When the sky is blue, equity dispersion is usually pretty subdued and this is what we observed in December. Most equity styles performed in line with the global benchmark (MSCI ACWI, +3.6%), with the exception of Low Volatility (Low-Vol) stocks (+1.6%). Quality finished the strongest for the month (+4.1%) and the year (+35.1%).
In Canada, the BMO Canadian Low-Volatility Equity ETF (ticker: ZLB, -1.7%) struggled in December while the broad market BMO S&P/TSX Capped Composite Index ETF (ticker: ZCN, +0.4%) registered a small gain, bringing its year-to-date performance nearly equal (ZCN, +22.8 vs ZLB, +22.0%)1. We continue to prefer Low-Vol stocks in Canada, but further upside in oil prices, which would support the energy sector, would likely mean Low-Vol lags the broad market.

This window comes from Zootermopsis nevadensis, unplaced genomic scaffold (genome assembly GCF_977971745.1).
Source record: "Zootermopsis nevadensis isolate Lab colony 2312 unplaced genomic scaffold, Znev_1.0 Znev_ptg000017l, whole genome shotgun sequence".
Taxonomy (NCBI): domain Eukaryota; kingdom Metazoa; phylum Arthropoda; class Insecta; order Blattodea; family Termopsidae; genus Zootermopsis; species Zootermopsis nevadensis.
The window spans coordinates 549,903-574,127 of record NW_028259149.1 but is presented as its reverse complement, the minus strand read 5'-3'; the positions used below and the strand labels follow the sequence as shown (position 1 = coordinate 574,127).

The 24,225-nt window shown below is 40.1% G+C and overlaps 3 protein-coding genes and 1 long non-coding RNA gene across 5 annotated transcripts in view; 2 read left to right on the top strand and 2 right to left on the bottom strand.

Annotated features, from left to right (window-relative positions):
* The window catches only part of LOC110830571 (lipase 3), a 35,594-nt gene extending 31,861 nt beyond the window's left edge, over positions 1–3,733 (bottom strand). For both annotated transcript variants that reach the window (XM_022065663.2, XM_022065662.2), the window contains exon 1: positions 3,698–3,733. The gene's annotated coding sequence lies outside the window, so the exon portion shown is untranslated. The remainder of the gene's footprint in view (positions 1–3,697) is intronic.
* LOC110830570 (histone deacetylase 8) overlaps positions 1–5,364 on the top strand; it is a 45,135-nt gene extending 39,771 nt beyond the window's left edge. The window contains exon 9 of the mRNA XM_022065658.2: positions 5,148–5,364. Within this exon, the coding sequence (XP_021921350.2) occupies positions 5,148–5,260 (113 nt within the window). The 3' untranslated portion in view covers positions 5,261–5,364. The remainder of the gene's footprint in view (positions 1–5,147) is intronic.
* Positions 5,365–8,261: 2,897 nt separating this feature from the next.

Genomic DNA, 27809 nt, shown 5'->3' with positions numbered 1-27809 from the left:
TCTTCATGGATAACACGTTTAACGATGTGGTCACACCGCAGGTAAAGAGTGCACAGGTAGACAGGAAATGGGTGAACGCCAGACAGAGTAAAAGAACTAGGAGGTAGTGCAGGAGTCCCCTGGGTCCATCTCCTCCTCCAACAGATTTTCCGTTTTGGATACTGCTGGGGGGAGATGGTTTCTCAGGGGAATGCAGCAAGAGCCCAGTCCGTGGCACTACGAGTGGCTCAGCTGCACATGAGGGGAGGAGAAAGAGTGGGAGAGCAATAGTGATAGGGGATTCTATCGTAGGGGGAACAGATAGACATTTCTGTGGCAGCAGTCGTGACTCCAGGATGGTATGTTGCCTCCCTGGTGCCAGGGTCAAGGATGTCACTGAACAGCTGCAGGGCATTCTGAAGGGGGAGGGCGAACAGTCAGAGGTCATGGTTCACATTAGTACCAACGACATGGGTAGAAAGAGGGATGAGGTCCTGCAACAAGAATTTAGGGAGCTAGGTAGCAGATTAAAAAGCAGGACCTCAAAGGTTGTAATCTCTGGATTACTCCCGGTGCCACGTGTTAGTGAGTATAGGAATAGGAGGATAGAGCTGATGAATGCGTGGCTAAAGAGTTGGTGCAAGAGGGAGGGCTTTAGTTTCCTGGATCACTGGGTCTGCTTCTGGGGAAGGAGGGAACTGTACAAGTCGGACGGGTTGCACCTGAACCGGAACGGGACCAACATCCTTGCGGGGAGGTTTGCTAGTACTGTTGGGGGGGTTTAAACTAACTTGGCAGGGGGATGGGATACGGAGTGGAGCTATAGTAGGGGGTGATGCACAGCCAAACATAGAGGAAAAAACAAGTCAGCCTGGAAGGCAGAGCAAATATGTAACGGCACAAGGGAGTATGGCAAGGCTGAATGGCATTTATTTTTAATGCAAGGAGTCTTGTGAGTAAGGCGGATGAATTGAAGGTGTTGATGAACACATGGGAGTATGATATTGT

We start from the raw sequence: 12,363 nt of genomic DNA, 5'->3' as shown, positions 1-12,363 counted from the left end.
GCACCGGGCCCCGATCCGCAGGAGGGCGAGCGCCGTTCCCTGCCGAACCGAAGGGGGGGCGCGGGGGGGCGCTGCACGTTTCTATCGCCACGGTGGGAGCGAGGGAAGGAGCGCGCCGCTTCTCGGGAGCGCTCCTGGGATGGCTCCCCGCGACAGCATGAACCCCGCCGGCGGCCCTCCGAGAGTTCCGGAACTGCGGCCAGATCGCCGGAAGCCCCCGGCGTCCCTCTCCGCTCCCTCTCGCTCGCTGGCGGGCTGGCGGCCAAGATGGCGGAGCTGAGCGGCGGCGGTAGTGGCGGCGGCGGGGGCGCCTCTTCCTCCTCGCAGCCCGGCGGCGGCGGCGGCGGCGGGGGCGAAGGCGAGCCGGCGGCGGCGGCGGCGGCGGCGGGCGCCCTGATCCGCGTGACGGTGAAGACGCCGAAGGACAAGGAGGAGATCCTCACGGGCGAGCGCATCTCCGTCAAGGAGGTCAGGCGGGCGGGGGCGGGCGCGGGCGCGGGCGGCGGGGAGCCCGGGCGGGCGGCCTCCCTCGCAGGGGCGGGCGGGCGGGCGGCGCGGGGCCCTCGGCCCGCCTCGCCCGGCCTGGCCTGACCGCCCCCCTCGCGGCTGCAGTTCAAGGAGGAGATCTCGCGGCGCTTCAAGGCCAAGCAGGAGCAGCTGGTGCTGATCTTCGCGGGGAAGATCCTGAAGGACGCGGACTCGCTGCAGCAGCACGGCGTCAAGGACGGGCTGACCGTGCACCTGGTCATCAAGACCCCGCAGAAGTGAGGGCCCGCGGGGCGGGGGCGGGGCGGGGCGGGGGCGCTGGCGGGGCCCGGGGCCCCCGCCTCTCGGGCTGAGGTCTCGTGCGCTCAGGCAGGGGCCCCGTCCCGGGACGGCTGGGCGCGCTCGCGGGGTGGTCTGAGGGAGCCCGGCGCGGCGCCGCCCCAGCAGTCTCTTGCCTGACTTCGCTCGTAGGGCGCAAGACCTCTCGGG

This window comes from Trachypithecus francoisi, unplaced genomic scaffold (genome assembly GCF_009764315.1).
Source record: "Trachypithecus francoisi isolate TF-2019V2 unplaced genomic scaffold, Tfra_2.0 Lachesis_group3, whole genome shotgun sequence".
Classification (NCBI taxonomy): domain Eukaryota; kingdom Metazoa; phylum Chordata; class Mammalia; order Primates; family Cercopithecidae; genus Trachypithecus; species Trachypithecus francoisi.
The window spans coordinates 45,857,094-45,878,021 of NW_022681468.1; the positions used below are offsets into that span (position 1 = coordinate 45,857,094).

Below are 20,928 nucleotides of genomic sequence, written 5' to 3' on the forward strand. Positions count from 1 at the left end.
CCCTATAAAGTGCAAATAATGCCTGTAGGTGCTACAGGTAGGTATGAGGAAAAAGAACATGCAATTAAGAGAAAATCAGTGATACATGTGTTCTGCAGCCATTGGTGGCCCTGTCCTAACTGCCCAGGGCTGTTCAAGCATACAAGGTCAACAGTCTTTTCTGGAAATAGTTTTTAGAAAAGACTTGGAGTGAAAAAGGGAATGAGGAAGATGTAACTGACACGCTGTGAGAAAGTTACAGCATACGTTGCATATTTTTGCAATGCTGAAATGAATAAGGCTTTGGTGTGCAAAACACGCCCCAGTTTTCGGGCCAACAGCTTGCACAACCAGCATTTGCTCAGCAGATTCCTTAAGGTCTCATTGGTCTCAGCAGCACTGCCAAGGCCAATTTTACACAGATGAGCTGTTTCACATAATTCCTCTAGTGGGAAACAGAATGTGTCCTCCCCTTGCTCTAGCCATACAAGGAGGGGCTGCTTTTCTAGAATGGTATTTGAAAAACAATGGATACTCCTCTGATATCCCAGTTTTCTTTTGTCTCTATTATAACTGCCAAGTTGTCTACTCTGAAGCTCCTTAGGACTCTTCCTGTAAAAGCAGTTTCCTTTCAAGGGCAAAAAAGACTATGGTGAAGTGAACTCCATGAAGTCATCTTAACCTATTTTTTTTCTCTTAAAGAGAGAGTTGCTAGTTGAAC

For Value, its significant underperformance versus global stocks (-6.7%) or Growth (-12.1%) in 2019 illustrates the challenges of potential value traps and how some structural drivers of returns may have changed. One potential reason is how intangible investments, which can be quite significant in tech companies, are typically expensed rather than capitalized, thereby not showing up in book value and misleading investors about the financial health of a company. The second, and perhaps most important reason for Value underperformance in recent years, is increasing industry concentration that has led to greater pricing power and higher profit margins that came along with higher growth for firms who captured market share. We recognize that the valuation spread (i.e. Value vs Growth) remains very wide and that this has historically been a good indicator for value outperformance. However, there are reasons to think many of these drivers have changed. We would argue for patience in calling for the great rotation.